When talking about recognition and rewards programs the word “budget” is sure to come up. There are few owners of corporate recognition programs who have not dealt with one cut or another over their lifetime. This month I asked 10 seasoned practitioners responsible for recognition programs for their budgeting advice. Their wisdom gives you the Top 10 Powerful Ways to Save Your Recognition Budget.
- Get strategic with your recognition budgets. Look at the different types of recognition programs and initiatives available to you and budget where you will gain the greatest business impact and positive response from people. Align recognition to achieve strategic initiatives and let the culture drive recognition.
- Measure recognition program effectiveness. Consistently measure both program usage metrics as well as employee perception of recognition effectiveness to learn which employees and where are being impacted the most. Move beyond just reports to actually analyzing the data and correlating with your KPI’s.
- Create a sustainable program budget. It is critical to create the business case for your recognition program budget that is sustainable year over year by your senior leaders. With a sustainable budget you can more likely add to it to than becoming the recurring target for being cut whenever financial problems arise.
- Build in internal and external accountability. Assign recognition and rewards budgets to each departmental leader and use the program data to hold them accountable. Hold external providers accountable by checking regularly on program usage and spend to reduce costs where programs are not having an impact.
- Do a reality check on program equality and accessibility. Correct expectations and educate leaders when not all employees are getting the same benefit of recognition as others do. Programs need to be accessible to all parties even if the criterion needs to be established differently for the various business units.
- Research everything and do your homework. Keep up with the latest research findings from professional associations, conference boards, academic institutions and consultants. Mesh their data with results you are getting from your programs. Do interviews and focus groups to collect internal data and compare findings.
- Prioritize and shake things up. Money has an amazing way of adjusting your priorities. Nice to have must take second place to need to have when budgets are tight. If stuck too much to the tried and true, a revised recognition strategy may dictate a shake up to achieve more meaningful business and people goals.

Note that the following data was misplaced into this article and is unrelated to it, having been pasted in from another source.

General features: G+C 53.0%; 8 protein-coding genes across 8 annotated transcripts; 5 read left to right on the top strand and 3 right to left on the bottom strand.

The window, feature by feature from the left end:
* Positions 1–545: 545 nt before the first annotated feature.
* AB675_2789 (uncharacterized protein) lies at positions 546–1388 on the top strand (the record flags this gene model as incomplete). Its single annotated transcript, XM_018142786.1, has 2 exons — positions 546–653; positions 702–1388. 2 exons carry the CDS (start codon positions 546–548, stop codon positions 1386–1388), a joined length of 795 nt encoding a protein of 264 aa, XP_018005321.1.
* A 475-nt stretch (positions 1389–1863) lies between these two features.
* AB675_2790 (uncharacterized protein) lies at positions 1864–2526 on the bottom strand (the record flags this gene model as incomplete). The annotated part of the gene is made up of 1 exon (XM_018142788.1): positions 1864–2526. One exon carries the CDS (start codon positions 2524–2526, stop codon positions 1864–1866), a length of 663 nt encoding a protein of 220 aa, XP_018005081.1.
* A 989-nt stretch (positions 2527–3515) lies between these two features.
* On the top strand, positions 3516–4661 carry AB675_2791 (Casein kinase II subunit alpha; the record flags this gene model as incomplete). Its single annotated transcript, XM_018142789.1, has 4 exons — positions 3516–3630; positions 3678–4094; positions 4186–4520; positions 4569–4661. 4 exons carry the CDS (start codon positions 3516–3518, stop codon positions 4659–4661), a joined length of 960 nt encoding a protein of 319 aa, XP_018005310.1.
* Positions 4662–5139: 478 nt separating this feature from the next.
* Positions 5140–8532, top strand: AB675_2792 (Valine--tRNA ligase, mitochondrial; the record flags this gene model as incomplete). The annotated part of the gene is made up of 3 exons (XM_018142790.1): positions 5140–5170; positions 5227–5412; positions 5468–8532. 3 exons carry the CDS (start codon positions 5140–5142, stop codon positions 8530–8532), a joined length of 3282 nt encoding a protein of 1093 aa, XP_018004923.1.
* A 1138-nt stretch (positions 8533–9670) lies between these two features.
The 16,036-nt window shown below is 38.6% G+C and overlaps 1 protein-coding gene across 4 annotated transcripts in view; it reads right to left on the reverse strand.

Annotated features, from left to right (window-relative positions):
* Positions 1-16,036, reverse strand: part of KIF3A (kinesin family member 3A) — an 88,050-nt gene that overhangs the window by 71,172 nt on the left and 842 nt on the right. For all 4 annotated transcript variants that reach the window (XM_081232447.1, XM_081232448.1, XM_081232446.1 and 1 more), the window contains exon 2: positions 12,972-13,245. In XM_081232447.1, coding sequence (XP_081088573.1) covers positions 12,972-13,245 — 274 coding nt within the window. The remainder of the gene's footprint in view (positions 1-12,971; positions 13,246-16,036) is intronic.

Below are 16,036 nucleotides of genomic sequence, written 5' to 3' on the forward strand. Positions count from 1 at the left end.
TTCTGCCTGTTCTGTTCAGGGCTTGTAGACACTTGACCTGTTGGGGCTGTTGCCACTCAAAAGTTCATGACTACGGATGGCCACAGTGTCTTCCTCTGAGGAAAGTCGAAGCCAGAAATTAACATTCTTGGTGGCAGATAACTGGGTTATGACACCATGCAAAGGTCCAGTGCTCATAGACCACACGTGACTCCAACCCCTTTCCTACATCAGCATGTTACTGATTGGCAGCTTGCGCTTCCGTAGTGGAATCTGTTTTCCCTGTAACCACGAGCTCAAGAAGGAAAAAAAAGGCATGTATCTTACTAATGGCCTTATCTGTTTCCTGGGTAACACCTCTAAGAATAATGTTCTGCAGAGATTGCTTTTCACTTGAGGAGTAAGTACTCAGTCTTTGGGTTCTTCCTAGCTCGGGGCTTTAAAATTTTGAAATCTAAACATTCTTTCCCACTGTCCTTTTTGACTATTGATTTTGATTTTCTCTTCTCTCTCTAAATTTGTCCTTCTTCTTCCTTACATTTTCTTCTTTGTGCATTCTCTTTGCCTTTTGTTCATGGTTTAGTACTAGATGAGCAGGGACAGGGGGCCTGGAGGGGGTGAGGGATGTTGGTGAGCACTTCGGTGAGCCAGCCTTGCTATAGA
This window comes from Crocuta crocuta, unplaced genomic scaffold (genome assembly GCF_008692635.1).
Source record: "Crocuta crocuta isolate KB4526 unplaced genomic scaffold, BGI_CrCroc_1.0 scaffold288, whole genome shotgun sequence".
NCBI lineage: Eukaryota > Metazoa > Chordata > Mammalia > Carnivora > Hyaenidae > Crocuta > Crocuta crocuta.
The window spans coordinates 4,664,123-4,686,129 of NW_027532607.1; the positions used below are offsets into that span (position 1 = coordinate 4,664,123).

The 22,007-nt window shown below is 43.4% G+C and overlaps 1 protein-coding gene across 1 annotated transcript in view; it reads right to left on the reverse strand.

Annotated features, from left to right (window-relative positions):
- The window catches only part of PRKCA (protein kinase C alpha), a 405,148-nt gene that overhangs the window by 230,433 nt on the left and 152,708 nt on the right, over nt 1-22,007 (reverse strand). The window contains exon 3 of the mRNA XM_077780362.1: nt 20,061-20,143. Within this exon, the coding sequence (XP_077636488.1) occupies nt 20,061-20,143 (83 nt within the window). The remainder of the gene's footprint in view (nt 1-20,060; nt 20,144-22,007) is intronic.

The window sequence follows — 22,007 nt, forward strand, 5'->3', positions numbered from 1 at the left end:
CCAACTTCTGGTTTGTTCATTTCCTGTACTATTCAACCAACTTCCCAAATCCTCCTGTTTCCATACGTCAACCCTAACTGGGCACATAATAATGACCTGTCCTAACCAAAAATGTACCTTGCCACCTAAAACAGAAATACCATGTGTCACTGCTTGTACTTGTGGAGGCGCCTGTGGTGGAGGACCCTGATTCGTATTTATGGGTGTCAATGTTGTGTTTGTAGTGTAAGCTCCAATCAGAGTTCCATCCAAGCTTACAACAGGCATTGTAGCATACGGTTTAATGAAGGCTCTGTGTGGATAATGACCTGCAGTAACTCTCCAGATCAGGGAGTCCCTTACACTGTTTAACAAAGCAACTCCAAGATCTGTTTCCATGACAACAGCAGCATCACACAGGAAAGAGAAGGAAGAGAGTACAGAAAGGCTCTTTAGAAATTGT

- Demonstrate program impact and ROI. Leaders always want to know the results they get from the money they have invested. All recognition programs must demonstrate some form of business impact and where feasible a calculated Return on Investment. Sometimes the benefit is relational and keeping good people happy.
- Be transparent with everyone across the company. When recognition budgets are targeted for cuts it is every leader’s problem not just HR. Tell leaders the needs and brainstorm ideas. Gain everyone’s support for keeping recognition and doing it differently. Don’t work in isolation and be open to employee input as well.
- Collaborate inside and outside the organization. Ask your fellow leaders across the organizations for ways to save money and use internal resources for typically outsourced work. Shorten length of conferences or award events. Use less expensive award items. Be candid with your vendors and get their input too.
Previously published in Incentive Magazine, January 2016
Never give a person an empty thank you.
You may have experienced the kind of thank you I’m talking about at some point in your life.
What is an empty thank you?
This is when a manager or immediate supervisor thanks an employee without being fully aware of all that was involved with the task being acknowledged. It is hollow gratitude and means very little or nothing at all. (more…)
I want to help you get unstuck about employee recognition. In fact, I want you to think about recognition in a completely different way.
But first I want to give you a quick orientation to the world of employee recognition.
Then I promise you that I will give you that new point of view. Okay? (more…)